The crew questioned the passengers at Faro Airport after the landing. Nobody had had a camera available, but one witness had binocular, and had viewed the bright light. He described seeing an object like "crinkled silver paper" in the middle of the light.
After the initial contact made on the flight from London to Faro (Portugal) at 2000 GMT on July 30, 1976, the aircraft landed, refuelled and took off for the return flight to London, the crew decided to switch on the radar and scan the area where the initial contact had been made.
Comment - The FSR article goes on to describe how, on the return flight, a very large radar blip appeared on the Trident's radar screen (the blip was "elliptical" in shape and at least three times the size of a blip that is normally generated by a big tanker). Smaller blips accompanied the big one and despite their "solid" appearance nothing out of the ordinary was seen visually. Although a connection between these radar anomalies and the sighting that occurred two hours earlier is uncertain, it has been established that the strong temperature inversions that are required for mirages to occur, can generate so-called "radar angels" or false echoes.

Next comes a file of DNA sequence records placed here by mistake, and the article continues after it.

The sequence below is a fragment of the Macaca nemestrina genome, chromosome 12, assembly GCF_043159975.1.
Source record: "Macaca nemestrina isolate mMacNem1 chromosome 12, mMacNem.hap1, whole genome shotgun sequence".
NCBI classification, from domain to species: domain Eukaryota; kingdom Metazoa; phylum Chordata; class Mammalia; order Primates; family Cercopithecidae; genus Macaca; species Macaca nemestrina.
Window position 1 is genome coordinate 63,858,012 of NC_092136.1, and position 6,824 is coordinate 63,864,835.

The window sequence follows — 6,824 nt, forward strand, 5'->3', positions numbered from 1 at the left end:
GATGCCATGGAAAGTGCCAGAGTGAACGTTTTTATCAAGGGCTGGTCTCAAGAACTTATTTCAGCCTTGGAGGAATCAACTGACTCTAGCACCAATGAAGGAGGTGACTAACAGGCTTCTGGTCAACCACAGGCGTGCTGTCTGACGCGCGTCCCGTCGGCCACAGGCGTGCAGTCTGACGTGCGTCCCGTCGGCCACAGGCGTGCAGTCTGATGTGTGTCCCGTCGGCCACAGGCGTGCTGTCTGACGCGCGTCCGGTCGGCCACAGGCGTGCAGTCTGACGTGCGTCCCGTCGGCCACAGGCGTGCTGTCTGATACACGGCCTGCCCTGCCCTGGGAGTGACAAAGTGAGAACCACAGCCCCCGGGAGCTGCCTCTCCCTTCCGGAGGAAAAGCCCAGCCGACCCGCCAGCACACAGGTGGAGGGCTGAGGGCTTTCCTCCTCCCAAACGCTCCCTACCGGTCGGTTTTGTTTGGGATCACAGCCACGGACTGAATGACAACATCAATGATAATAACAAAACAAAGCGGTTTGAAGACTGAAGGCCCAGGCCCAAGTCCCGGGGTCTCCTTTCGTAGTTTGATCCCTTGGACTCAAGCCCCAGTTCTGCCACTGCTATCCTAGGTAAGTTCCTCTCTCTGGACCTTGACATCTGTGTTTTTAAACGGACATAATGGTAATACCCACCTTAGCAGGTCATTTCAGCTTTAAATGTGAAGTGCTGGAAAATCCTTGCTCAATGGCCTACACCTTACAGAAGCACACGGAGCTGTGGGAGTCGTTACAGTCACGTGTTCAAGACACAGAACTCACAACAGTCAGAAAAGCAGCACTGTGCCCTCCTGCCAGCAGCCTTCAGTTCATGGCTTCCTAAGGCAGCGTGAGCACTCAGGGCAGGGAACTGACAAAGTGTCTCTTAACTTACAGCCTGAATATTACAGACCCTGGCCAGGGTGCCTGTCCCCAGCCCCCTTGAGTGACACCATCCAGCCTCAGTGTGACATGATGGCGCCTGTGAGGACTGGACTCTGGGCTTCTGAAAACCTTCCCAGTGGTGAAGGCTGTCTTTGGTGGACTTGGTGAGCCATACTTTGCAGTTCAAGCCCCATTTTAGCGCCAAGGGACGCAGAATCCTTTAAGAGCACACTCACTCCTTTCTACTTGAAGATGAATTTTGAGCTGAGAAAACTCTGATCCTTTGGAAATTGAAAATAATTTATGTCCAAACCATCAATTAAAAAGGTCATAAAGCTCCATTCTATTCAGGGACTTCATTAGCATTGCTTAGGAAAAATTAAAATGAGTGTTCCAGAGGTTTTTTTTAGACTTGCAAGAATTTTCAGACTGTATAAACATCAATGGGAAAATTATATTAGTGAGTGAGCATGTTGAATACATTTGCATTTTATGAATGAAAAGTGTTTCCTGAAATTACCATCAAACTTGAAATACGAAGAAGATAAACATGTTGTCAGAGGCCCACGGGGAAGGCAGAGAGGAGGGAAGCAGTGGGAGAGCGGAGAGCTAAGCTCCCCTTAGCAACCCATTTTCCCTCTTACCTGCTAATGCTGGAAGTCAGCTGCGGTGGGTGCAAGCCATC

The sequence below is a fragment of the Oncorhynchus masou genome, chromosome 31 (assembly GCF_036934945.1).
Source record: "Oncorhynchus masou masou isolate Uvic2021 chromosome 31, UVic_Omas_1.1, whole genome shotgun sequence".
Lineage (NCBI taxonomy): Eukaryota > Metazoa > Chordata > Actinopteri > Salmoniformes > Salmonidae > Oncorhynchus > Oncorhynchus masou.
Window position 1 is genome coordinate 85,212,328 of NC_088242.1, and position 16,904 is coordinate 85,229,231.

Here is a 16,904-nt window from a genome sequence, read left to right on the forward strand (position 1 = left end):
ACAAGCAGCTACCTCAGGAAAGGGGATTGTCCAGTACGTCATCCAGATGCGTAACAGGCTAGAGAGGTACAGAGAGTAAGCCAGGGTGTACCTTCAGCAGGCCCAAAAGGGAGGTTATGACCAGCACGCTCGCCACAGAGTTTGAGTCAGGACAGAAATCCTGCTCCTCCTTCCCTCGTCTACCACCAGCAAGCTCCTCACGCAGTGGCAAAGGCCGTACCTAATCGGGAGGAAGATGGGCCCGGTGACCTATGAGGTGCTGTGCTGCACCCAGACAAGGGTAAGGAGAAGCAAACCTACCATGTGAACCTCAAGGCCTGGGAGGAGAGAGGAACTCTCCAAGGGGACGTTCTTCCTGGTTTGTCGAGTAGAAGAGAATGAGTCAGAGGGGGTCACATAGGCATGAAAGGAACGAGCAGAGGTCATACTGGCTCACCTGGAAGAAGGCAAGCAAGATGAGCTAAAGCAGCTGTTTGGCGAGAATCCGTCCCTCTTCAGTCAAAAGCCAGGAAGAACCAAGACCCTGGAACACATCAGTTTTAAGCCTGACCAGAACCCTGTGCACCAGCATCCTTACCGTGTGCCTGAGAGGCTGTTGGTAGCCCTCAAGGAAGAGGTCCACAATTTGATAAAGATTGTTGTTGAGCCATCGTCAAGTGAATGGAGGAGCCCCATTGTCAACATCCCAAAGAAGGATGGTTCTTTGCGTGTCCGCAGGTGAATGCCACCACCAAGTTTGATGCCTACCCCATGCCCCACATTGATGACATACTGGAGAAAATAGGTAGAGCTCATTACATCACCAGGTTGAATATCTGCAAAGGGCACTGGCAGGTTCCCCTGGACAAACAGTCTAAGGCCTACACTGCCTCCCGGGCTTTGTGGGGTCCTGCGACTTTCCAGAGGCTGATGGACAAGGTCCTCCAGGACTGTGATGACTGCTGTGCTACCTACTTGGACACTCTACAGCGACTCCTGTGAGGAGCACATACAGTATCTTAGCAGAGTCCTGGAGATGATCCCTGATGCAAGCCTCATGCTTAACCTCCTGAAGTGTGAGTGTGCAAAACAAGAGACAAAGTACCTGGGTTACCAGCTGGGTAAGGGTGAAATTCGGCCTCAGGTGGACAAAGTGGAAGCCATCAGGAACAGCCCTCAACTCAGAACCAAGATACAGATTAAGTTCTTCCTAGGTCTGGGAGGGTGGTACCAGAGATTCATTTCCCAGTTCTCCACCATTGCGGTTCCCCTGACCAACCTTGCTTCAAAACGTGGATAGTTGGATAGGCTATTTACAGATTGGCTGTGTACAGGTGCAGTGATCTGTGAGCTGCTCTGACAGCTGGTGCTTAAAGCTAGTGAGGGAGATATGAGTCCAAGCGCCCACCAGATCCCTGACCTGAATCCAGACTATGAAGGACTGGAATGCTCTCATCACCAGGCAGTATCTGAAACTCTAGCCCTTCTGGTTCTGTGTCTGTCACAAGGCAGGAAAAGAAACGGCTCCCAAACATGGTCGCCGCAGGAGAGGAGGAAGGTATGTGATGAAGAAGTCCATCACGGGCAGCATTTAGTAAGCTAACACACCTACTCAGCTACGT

As for the bright light, we note that, despite the fact that all witnesses are convinced that it was too bright to be a star or a planet, Venus was shining brightly (magnitude -3.77) in the very part of the sky the pilot and co-pilots were looking at. At 20:00 GMT Venus was at an elevation of 7° (calculated for an observer at 8,990 m or 29,000 feet above ground level), and some 35° to the right of the Moon. This is a fairly good match with the angle indicated in the sketch made by Capt. D.W. ("APPROX 25°"). The Moon itself was a crescent shape (phase: 0.17) and positioned 21° above the horizon for an observer at 8,990 m. So if the "VERY LARGE BRIGHT HEADLAMP" in the sketch represents Venus, it was drawn too high. It is not uncommon for witnesses to overestimate the elevation of astronomical objects, but one would expect the captain to have respected the mutual distances (note however that there's at least one error in the sketch: the hornets of the waxing Moon are facing the wrong way; they should be pointing to the left, not to the right). If, on the other hand, the unknown light was something else, one would expect the witnesses to have reported two bright lights in the Western sky: the unknown light AND Venus. However, with the upper part of the solar disc just touching the horizon and the Evening Star only about 11° away from the Sun, it is conceivable that there was too much skylight for Venus to be visible with the naked eye. So this is not conclusive. Two other planets were in the same part of the sky: Mercury and Mars, but there respective magnitudes of -0.73 and 1.75 make them too weak to be visible in a situation where "it was daylight to all intents and purposes". Perhaps a sunlit high-altitude balloon offers a better explanation for this "BRIGHT HEADLAMP".